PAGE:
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Exploring the parkland at Charlecote Park

A group of bucks look out across the parkland on a grassy bank against a backdrop of trees which have new leaves unfurling.
Spot the fallow deer herd on your walk around the parkland. | © Jana Eastwood

Charlecote’s tranquil parkland is the perfect place to picnic, play or wander all year round. Clear your mind with a gentle stroll through the wildlife-rich meadow and tree-lined avenues.

Spring at Charlecote

There's new life all around the parkland in spring. Leaves are unfurling on the trees and there are beautiful pockets of blossom emerging through the parkland and in the gardens. There’s new life popping up everywhere – from leaping lambs, to fluffy ducklings, see birds busy collecting nesting materials and watch for insects buzzing as flowers begin to bloom.

Enjoy sunny walks as the weather warms up. Or dive inside for a cup of tea or pop in the shop after a sharp spring shower!

Pregnant does and deer dropping antlers

During the spring, the female deer are pregnant, while the bucks shed their antlers, ready to grow new ones in the early summer.

Have you spotted an antler out in the parkland? Help the herd by handing it in to a member of the team. We pop the antlers back out in the sanctuary as the deer nibble on them to take in vital nutrients in the antler’s bone structure!

Lambing at Charlecote

The Jacob ewes are heavily pregnant from January to March, and begin lambing in April for about a month. Each spring, the team move the ewes into a maternity field with birthing pens, away from the public, so the sheep can give birth in a quieter part of the parkland.

Lambing is not a public event at Charlecote but they are always a favourite sight in spring. The best time to see them is after Easter, when they have finished lambing.

We know many visitors love to see the lambs at the fence by the footpath, but this can sometimes stress the ewes that have yet to give birth. You can help the lambs and ewes feel calm and safe, by waiting a week or two to visit, and spotting the spotty lambs in nursery space in Front Park instead – thank you.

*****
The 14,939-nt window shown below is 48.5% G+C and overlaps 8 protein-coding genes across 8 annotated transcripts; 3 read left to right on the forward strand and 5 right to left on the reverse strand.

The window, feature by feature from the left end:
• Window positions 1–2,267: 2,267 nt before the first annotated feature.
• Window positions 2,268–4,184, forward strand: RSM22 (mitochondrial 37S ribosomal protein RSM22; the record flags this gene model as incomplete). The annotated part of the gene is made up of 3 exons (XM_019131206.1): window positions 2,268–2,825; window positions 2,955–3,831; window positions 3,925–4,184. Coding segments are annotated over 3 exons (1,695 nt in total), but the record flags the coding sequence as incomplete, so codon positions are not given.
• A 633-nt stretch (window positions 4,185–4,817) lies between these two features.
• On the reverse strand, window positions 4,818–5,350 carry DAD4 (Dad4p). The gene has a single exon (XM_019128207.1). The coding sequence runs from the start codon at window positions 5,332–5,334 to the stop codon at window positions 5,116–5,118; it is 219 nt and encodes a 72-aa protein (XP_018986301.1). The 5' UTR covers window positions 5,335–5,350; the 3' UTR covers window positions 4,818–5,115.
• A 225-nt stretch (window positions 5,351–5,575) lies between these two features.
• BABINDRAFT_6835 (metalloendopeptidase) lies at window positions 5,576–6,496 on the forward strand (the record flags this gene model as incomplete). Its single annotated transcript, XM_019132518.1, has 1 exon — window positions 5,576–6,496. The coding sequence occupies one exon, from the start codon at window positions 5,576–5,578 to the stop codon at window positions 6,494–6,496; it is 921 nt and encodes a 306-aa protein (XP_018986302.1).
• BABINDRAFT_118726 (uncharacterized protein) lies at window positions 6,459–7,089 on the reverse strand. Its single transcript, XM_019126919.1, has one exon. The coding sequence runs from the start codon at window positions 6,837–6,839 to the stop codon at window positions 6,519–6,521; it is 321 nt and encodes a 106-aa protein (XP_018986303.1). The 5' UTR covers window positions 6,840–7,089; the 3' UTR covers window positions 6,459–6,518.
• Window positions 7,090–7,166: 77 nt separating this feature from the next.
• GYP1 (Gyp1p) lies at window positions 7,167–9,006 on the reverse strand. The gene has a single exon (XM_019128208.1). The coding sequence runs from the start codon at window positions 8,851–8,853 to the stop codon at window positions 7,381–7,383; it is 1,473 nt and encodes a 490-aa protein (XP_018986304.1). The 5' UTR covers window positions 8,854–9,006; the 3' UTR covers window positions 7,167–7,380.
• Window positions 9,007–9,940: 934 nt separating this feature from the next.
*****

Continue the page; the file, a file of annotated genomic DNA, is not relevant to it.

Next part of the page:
A large buck walks in front of a large stone archway and gate. Golden autumn leaves litter the ground around it's hooves while autumnal trees frame the archway.
Stick to the pathways and you might just spot the deer rutting during the autumn. | © Jana Eastwood

Charlecote's historic fallow deer herd

Fallow deer have lived at Charlecote for centuries, and legend has it that young William Shakespeare was prosecuted for poaching here. Around 200 deer now roam freely around the parkland, including fawns born in the summer. Take a walk through the wider parkland and you’ll almost certainly see them during your visit.

Tread quietly and keep your distance, stay on the mown pathway and they may stand still long enough for stunning photographs. It’s usually easier to spot them in winter when the trees are bare, but if you can’t spot them, just ask our park and garden team and they’ll point you in the right direction.

Four colours of fallow deer

The historic fallow deer herd comprises all four colours of the species – common, menil (the spots are more distinct than the common), melanistic (very dark), and leucistic – almost white. The white deer are not albinos, it is their natural colouring. Try and spot all varieties on a visit.

We sometimes close West Park to visitors from late spring to give pregnant does more quiet space away from the crowds.

Deer through the year

Over the summer months, the bucks grow back their antlers. The new antlers are covered in a soft velvet coating which supplies blood to the growing bone structures underneath. This coating drops off in late summer and can look a little messy but is completely harmless. Summer is also a great time for spotting fawns darting through the parkland. Don't worry if you spot one on its own, the mum won't be far away.

Listen for the deep bellowing calls and clash of antlers in the autumn, as the bucks challenge each other for the attention of the does. It's a good idea to remain on the pathways and watch them from a distance and these impressive challenges can travel great distances in a matter of seconds.

Winter brings with it new coats for the deer to keep them warm. The team give them extra food and 'deer nuts' in the winter, to supplement their diet.

In spring the bucks shed their antlers after a drop in testosterone. We place the antlers back out in the parkland for them to nibble on, as they contain vital nutrients to supplement their diet. The does are heavily pregnant in the spring and often seek shelter in the sanctuary.